One of the best Best Picture winners in Oscar history, Barry Jenkins’ coming of age tale follows Chiron, a young black man coming to terms with his homosexuality through three key stages in his life. Split into three segments: Little (Alex Hibbert), Chiron (Ashton Sanders) and Black (Trevante Rhodes), we follow Chiron’s ascendence from bullied child to a successful drug dealer. Sadly, the infamous confusion between the true winner of the Best Picture award when La La Land was wrongly announced. Moonlight’s win was monumental for being the first film to openly discuss themes of homosexuality as well as featuring a predominantly black cast. Aside from its record-breaking and importance in film history, it holds merit as a captivating piece of cinema with innovative direction, emotionally charged writing and characters that hold influence for the entirety of the film despite limited screen time. This is a film that will be remembered for the ages.
It’s incredible that this is Barry Jenkins’ debut feature. It is one of the best debuts in film history and caused a lot of hype going into awards season. Jenkins’ vision comes across fantastically by presenting Chiron as an outsider in his own community. This is important because Chiron’s story is ultimately about being in a minority within a minority (gay within the black community). Moonlight is made up of shorter scenes that give us a glimpse into Chiron’s life. Following Chiron limits our view of the world at large but we still get the struggles across as we see him attending high school and being badly bullied. Jenkins doesn’t feel the need to explain a character’s absence and allows this to come out naturally in the script. Jenkins co-wrote the play with Tarell Alvin McCraney based on the latter’s unperformed play, In Moonlight Black Boys Look Blue. Together they reflected on their upbringings in Miami and were able to apply their own experiences into the script to ensure that it was as real and human as can be. Because of the authenticity and the knowledge of the area and its people, Moonlight doesn’t fall into the trap of including stereotypes that are often seen in films.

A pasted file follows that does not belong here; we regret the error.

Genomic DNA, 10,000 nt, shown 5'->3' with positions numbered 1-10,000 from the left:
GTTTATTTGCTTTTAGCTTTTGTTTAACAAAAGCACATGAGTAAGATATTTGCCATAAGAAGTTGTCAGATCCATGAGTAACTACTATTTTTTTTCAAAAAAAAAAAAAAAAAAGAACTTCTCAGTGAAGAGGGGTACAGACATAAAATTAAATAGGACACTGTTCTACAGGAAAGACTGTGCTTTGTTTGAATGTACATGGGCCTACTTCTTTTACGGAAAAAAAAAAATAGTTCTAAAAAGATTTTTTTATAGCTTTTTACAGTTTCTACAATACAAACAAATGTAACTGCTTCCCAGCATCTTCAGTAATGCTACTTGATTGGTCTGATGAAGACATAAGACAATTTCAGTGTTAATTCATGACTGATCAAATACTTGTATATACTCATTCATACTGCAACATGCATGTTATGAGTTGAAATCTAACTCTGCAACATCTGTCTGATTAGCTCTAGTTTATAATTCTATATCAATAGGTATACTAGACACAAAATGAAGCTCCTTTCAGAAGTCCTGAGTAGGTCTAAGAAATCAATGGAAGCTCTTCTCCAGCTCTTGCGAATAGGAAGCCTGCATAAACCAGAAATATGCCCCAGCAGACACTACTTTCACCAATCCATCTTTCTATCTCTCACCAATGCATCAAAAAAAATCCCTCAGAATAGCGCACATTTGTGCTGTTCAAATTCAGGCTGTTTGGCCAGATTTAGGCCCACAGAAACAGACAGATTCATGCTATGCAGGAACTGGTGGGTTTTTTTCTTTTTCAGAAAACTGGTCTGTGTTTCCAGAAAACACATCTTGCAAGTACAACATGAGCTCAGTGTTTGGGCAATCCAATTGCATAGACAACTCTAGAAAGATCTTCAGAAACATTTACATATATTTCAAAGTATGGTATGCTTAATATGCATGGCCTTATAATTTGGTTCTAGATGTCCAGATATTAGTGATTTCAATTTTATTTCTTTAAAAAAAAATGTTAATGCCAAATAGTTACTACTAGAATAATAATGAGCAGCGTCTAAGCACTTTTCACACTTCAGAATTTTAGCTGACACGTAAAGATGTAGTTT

The cast all do a superb job of telling Chiron’s story, particularly Mahershala Ali as Juan, a drug dealer who takes Chiron under his wing at a young age. Juan is living with his girlfriend Teresa (Janelle Monae) and the two act as surrogate parents as Chiron’s mother becomes more abusive and neglectful. Juan subverts the tropes that drug dealers are given in film. He is wise, thoughtful and considerate. More importantly, he is sensitive and completely understanding Chiron’s situation almost immediately. Despite only featuring in the first part of the film before his untimely death, Juan’s presence is felt through the film. Ali’s performance is one of tenderness and paternity. What also comes across is Juan’s confidence in himself and his identity. Jenkins is subverting stereotypes and showing a perspective that is needed and long overdue.
The score by Nicholas Britell is among the best of the century so far. The soundtrack is brilliant mix of rap, classical excerpts from composers such as Mozart and original music. The original music is truly stunning with beautiful use of single violin solos to exemplify Chiron’s loneliness. What Britell does is give a separate theme for the three Chirons we see in the film. The themes aren’t distinctly different but feel like an evolution through the film until we get to Black’s theme much like Chiron’s development and understanding of his own self. At times it feels as if the music reflects Chiron himself in the specific scenes as the pace quickens in moments of adrenaline and then eases off in moments of relaxation. Chiron and the music go hand in hand making the music an entire experience through Chiron’s eyes.
Moonlight is a film that stays with you and one that is difficult to forget. It doesn’t shy away from showing the brutality of modern society and the struggles that minorities face. Jenkins solidified himself as one to watch with this film and followed it up with the excellent If Beale Street Could Talk. Moonlight is truly in a league of its own and has brought a new voice to cinema that is needed and valid. Scenes in which Chiron is rejected by his own mother (Naomie Harris), an abusive drug-addict, are revealed bit by bit as they coincide with Chiron’s own understanding of the situation. As his mother uses homophobic slurs against him, Chiron too becomes accustomed to that way of thinking and distances himself from his desires as an adult. Moonlight is one of those films that you can watch time and time again and find something to admire while reaping in the rewards of this cinematic masterpiece. It’s not often when smaller films are exposed to high levels of publicity but Moonlight thoroughly deserves it and is such an important film to note in the way of diversity in its cast and crew, providing a new perspective and a new wave of films that make way for different cultures told by those from those cultures.
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